Wishfull thinking maybe. But if the good ole US of A can re elect someone with less itellect than a bag of soiled undercrackers.......
Guess its TB and his little band of retarded domestic cleaning product salesmen!
I truly feel that the vote should not be given to every man and his pit bull terrier. When that happens, we get the common types thinking they can almost rule a nation. The Pie test has proven that the 'average' man cannot. Eton and Harrow may have its faults but at least they have an IQ test very early on in the leadership contest. Why do you think the class system lasted for so long?
Bit of a no contest really. You can take the tart out the council estate but you cant make Cherie Bliar look attractive after 19 bottles of Keisbartenfurtenbrau.
Once we accept there is a class divide again, we will accept that 'Yes Minister' is reality. Who wants the likes of Barry Grant and Bobby Grant leading us?
Some were born to lead, the labour party was born to fall over comically on the beach.
Do the UK not realise the irony? The Labour party were only ever meant to be 'the opposition'. You werent supposed to actually elect them. Its a bit like letting Garry Glitter look after your kids for a joke.
I am a strong believer in what is not earned is not valued. The policy of issuing a vote to any numb nuts in my eyes is ludicrous only in democracy can 6 idiots out vote and overrule 4 geniuses. If people had to earn the vote then they would give it the respect it deserves and would also I feel take longer making important choices like who is to run the country we could also get rid of the practise of people voting for candidate X simple because he/she has a nice smile or looks smart. To be eligible to vote every tom dick and Harry would have to attend a class on British politics at the end of which would be a test that assessed how much they new and understood only when they have displayed a competent knowledge on Politics and political parties would they be allowed to decide our nations future.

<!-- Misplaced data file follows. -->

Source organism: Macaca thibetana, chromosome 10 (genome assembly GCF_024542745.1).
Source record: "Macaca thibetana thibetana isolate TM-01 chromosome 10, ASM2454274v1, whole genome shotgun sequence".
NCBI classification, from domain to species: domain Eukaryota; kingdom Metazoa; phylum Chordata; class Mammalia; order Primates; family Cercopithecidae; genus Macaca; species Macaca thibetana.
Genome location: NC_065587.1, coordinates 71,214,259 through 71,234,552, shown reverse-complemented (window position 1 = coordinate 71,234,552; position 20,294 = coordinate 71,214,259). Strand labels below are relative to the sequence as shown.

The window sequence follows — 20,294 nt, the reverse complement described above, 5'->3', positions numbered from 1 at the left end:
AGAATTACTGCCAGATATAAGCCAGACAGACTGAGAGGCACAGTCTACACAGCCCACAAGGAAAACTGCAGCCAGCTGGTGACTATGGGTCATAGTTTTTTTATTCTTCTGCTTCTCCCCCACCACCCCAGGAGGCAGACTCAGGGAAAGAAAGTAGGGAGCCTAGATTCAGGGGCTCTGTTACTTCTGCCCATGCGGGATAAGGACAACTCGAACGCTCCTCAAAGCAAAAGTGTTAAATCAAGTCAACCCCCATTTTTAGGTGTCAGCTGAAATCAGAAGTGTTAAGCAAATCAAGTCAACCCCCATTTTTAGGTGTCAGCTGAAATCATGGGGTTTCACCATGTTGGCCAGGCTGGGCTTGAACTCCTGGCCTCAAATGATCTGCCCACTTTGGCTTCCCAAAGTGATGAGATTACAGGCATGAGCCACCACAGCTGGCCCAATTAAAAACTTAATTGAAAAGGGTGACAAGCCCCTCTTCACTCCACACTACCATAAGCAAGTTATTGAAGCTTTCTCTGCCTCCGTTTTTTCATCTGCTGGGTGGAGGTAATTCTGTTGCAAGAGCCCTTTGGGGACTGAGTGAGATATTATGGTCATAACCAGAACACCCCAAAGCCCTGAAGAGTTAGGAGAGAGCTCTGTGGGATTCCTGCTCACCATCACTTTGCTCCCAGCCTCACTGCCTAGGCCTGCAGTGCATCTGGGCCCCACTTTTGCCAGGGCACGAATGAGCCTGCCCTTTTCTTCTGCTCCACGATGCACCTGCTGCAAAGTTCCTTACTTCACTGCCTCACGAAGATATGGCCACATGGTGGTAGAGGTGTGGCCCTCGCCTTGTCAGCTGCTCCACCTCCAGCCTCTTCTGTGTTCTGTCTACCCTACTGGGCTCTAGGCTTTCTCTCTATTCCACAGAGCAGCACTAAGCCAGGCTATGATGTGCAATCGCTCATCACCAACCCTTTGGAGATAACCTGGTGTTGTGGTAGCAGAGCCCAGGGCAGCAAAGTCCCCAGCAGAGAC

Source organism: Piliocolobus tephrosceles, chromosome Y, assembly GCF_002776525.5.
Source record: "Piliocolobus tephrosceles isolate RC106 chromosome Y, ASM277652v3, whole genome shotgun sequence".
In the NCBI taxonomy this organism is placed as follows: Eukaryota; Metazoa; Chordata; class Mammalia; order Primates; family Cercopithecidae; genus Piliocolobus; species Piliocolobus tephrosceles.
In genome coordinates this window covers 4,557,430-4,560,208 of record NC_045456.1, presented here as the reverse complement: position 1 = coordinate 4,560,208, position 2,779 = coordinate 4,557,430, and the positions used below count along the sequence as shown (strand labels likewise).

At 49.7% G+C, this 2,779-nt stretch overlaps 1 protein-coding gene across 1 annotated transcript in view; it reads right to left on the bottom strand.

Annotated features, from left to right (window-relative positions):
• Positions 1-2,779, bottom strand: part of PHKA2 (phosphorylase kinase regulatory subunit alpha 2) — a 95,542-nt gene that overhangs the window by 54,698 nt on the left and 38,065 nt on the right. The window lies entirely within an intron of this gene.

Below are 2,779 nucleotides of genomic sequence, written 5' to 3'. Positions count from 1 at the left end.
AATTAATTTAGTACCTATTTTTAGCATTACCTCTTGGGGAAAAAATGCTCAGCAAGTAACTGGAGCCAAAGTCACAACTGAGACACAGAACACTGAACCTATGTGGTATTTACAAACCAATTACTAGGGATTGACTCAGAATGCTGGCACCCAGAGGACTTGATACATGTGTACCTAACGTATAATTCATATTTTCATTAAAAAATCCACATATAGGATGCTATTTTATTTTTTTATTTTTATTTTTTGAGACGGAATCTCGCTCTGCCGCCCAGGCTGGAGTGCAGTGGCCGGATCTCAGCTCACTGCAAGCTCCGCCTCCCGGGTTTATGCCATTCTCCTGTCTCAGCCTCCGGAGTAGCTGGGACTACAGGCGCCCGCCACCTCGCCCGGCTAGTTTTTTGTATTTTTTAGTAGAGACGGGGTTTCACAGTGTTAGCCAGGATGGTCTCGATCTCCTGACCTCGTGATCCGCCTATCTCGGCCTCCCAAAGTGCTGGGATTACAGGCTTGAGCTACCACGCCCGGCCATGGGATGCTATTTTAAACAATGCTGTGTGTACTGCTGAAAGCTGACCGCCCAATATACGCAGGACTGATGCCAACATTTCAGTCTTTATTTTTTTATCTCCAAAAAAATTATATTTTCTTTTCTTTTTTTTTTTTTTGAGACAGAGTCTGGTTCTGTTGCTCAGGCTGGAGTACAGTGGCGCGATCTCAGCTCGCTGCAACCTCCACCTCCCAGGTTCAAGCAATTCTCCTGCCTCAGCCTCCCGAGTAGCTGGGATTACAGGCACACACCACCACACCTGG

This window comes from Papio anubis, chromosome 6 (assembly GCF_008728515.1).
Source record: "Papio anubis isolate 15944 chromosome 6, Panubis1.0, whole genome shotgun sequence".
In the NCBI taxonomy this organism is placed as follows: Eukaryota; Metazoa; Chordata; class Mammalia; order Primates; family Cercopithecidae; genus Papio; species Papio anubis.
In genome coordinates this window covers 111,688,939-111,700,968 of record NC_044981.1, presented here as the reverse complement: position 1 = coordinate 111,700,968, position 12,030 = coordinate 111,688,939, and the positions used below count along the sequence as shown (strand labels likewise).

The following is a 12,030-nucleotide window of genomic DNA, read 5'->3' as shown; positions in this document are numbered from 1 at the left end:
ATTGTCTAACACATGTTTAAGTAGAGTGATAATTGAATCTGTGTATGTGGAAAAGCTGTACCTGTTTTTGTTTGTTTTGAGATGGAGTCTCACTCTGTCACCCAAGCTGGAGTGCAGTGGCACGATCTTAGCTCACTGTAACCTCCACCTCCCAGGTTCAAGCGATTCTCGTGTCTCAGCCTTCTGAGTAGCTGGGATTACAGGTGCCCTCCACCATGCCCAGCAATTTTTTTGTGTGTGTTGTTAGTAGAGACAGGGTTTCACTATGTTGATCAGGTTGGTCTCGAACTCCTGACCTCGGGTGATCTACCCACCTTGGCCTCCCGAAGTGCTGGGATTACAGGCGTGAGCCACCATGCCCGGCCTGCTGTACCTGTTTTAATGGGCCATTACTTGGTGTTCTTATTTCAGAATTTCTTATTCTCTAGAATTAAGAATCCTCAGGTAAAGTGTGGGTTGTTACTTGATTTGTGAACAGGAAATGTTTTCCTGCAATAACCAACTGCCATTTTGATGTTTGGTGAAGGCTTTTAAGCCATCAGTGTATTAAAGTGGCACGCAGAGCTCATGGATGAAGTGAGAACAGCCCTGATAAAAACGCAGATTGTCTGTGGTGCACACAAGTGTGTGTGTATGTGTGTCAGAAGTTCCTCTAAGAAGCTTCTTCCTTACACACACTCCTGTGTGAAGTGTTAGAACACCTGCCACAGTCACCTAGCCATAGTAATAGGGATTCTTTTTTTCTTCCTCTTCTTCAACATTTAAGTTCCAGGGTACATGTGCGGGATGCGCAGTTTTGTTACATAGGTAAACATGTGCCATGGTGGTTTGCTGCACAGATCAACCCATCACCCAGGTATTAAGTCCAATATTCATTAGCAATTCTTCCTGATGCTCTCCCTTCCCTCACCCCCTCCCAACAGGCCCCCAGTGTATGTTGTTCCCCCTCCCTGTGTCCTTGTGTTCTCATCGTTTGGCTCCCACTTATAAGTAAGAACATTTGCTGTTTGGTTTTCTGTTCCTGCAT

Flash you are so right and yet so wrong!
The Prime Minister came from an upper middle class family,
His father was a barrister and lecturer.
As well as a Socialist/Conservative/Labour man,
Okay not the best example.
His IQ is, unbelievably, genius,
I propose a citizenship test to determine the right to vote.
We simply impose certain restrictions.
1. You must be working, or of a recognised disability that prevents work.
This will be sub-sectioned for mental illnesses or those caused by PTSD.
2. You must have completed schooling to a level that if necessary would enable you to retrain at short notice to ensure you continue in employment if your job becomes redundant.
3. You must have MORE than a basic grasp of the laws and legalities of Government.
Well you get the picture.
The point is the only way to ensure those who govern us, are deserving of the job, as a nation is to stop the elective being as GG put it a 6:4 mix of idiots WE need to impose sanctions on the right to vote.
Bliar will lose, but not in the way that the US commentator thinks.
Liabour will take such a battering in the election - some forecasters have speculated their majority could even be reduced to 20 - that Bliar will be ditched by those left; his Bliarites are likely to constitute the brunt of the casualties.
The key to this is for voters to vote for the most effective anti-Liabour candidate in their constituency, whether Tory, Lib Dem or Scots/Welsh Nationalist.
This will make far more interesting politics where Parliament will no longer be an irrelevance.